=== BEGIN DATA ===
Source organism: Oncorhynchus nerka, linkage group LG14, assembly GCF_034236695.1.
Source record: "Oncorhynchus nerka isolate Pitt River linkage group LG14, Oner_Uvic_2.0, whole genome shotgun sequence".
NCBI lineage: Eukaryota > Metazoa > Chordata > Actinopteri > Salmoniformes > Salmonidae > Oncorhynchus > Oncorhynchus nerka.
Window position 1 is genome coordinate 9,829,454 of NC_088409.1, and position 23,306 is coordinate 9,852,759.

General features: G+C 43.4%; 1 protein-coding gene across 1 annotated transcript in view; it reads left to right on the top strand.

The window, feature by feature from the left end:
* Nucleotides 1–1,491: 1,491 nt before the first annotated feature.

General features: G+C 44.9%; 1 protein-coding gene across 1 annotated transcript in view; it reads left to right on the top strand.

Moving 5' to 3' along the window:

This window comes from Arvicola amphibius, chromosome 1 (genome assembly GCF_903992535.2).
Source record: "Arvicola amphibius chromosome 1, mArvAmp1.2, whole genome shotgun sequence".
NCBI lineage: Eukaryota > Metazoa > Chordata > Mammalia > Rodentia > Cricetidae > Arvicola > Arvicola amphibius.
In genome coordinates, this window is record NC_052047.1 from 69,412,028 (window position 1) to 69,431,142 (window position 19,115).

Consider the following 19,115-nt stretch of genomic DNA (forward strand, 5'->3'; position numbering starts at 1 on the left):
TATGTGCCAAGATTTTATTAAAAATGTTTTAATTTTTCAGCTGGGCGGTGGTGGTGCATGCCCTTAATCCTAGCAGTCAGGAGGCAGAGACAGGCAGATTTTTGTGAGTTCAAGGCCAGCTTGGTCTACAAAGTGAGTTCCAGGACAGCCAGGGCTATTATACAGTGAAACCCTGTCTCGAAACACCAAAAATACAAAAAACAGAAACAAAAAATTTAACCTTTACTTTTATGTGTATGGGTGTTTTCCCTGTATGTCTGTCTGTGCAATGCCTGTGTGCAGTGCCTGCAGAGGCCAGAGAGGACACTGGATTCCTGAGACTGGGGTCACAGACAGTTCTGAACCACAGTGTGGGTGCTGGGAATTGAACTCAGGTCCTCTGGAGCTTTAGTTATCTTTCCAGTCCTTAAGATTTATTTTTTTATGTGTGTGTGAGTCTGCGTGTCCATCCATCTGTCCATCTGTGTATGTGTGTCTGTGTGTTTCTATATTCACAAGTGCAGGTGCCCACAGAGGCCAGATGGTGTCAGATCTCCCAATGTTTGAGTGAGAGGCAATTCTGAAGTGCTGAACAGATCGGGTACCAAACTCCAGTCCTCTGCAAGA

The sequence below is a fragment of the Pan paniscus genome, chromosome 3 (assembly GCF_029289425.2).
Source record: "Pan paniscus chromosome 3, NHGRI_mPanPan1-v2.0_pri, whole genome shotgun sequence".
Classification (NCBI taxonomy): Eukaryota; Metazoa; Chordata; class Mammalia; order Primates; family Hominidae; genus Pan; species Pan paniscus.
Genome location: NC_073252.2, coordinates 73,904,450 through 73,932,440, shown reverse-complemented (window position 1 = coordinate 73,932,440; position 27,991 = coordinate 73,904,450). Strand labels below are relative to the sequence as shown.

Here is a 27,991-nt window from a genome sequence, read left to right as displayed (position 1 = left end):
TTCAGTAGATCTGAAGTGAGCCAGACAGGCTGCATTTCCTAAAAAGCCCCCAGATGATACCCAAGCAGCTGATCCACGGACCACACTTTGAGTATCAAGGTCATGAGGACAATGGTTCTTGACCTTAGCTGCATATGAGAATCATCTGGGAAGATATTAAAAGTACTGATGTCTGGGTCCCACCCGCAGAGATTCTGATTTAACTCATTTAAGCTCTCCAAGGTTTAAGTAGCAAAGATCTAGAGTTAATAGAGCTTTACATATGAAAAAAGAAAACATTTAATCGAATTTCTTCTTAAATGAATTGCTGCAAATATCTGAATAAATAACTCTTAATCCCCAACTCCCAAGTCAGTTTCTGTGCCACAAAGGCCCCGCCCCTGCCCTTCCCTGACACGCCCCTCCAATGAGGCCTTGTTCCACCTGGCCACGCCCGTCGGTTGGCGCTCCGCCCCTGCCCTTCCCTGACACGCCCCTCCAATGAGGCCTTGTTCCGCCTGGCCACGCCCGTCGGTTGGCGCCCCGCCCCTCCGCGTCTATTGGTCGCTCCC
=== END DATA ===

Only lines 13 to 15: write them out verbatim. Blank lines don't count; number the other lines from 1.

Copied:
In genome coordinates, this window is record NC_052047.1 from 69,412,028 (window position 1) to 69,431,142 (window position 19,115).

Consider the following 19,115-nt stretch of genomic DNA (forward strand, 5'->3'; position numbering starts at 1 on the left):
TATGTGCCAAGATTTTATTAAAAATGTTTTAATTTTTCAGCTGGGCGGTGGTGGTGCATGCCCTTAATCCTAGCAGTCAGGAGGCAGAGACAGGCAGATTTTTGTGAGTTCAAGGCCAGCTTGGTCTACAAAGTGAGTTCCAGGACAGCCAGGGCTATTATACAGTGAAACCCTGTCTCGAAACACCAAAAATACAAAAAACAGAAACAAAAAATTTAACCTTTACTTTTATGTGTATGGGTGTTTTCCCTGTATGTCTGTCTGTGCAATGCCTGTGTGCAGTGCCTGCAGAGGCCAGAGAGGACACTGGATTCCTGAGACTGGGGTCACAGACAGTTCTGAACCACAGTGTGGGTGCTGGGAATTGAACTCAGGTCCTCTGGAGCTTTAGTTATCTTTCCAGTCCTTAAGATTTATTTTTTTATGTGTGTGTGAGTCTGCGTGTCCATCCATCTGTCCATCTGTGTATGTGTGTCTGTGTGTTTCTATATTCACAAGTGCAGGTGCCCACAGAGGCCAGATGGTGTCAGATCTCCCAATGTTTGAGTGAGAGGCAATTCTGAAGTGCTGAACAGATCGGGTACCAAACTCCAGTCCTCTGCAAGA